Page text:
One week ago the Catalan police entered and evicted the famous squat and community centre in the Sants neighborhood of Barcelona, called Can Vies.  This event, and the disproportionate brutality used by the police against demonstrators later that day, have sparked some of the biggest riots and public demonstrations in Barcelona since the Indignados in 2011.  The social significance and strength of the movement that is loudly protesting the eviction of Can Vies is far greater than this one incident.  Although the significance of these demonstrations and resistance is being discussed in Catalan and Spanish media, sadly, the English speaking media around the world has limited their coverage of the event and continuing movement to some very short, page-three articles that fail to even address the complexities and potential of what is happening in Barcelona this past week[1] (not to mention that the first article in English appeared three days after the eviction).  We write this piece with the intention of drawing a clear picture of the history and context of the Can Vies eviction, as well as to provide some analysis and insight into what we see as the greater social significance of this week.


The building that is now known as Can Vies[2] was constructed in the 19th century and was property of the Barcelona metro company, which was part of the city of Barcelona.  The building is near the Barcelona Sants train station and very near the national rails.  It was used as storage during the construction of the city metro system and later became an office for the metro company.  During the Civil War (1936-1939), the anarchists (known as CNT) took over the building and began to use it as a social centre.  When Franco came to power (1939), the building was taken by the fascist union.  Then, in the 1980s at the beginning of democracy in Spain, it served as a meeting place for the metro workers’ unions.  By the 1990s it was abandoned and in 1997 a group of young people from the surrounding neighbourhood of Sants occupied the building.  The occupation was organized so that part of the building was used as a living space for young people, and the other part as a social centre that has been used as a political organising space, and a community centre for dance, music and other activities[3]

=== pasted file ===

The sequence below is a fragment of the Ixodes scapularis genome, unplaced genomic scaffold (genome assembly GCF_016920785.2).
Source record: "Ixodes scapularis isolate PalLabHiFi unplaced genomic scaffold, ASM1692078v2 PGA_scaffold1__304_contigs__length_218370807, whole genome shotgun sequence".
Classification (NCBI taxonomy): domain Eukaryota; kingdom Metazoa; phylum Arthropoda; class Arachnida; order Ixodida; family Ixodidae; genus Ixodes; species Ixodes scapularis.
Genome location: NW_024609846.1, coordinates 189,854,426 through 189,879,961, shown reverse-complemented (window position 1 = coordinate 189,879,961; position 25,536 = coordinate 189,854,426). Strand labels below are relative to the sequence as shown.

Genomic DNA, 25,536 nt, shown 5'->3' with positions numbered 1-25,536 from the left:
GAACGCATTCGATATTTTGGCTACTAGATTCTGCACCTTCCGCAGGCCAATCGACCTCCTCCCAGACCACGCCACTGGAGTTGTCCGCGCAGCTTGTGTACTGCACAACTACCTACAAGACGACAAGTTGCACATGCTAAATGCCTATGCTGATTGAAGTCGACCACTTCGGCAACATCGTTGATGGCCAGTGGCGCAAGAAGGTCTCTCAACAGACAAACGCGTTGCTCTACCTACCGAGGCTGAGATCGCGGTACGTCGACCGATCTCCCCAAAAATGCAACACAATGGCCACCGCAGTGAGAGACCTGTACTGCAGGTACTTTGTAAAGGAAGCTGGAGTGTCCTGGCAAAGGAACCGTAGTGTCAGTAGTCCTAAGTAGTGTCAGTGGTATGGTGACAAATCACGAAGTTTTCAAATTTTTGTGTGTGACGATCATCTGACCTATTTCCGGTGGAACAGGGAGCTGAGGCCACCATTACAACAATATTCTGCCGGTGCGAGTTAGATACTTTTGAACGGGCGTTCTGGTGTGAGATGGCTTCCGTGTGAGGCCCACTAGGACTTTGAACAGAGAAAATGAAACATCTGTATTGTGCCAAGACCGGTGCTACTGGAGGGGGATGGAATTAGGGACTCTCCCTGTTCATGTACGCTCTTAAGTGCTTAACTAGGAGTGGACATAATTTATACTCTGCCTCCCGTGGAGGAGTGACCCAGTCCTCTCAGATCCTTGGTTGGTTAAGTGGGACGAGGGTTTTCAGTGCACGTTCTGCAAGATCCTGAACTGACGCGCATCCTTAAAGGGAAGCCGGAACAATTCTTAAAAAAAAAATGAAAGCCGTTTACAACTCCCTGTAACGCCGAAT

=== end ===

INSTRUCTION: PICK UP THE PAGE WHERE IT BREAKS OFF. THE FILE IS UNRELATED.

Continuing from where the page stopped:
Also in the 1990s, the Barcelona metro company became the TMB company, who took over ownership of the Can Vies building.  The TMB company made a complaint against the squatters in Can Vies in 1998, which was rejected by the courts one year later.  Social and community activities continued at Can Vies into the 2000s when the city of Barcelona began construction of a high speed rail, for this reason the city council decided that they needed the building in order to store materials for the construction of the new rail. 

Can Vies before the eviction

In 2007 the TMB company filed a complaint in a second attempt to evict the squatters (The Can Vies Assembly), but the court rejected the complaint because the Can Vies Assembly[4] provided proof that the metro authority had made a legal agreement with the anarchist union in the 1980s to give this building to the squatters.  After 2007, TMB came back with another complaint to evict the squatters in 2013 and since then the Can Vies Assembly has been negotiating with the city council member who represents the neighbourhood of Sants.  The negotiations continued until the day before the eviction.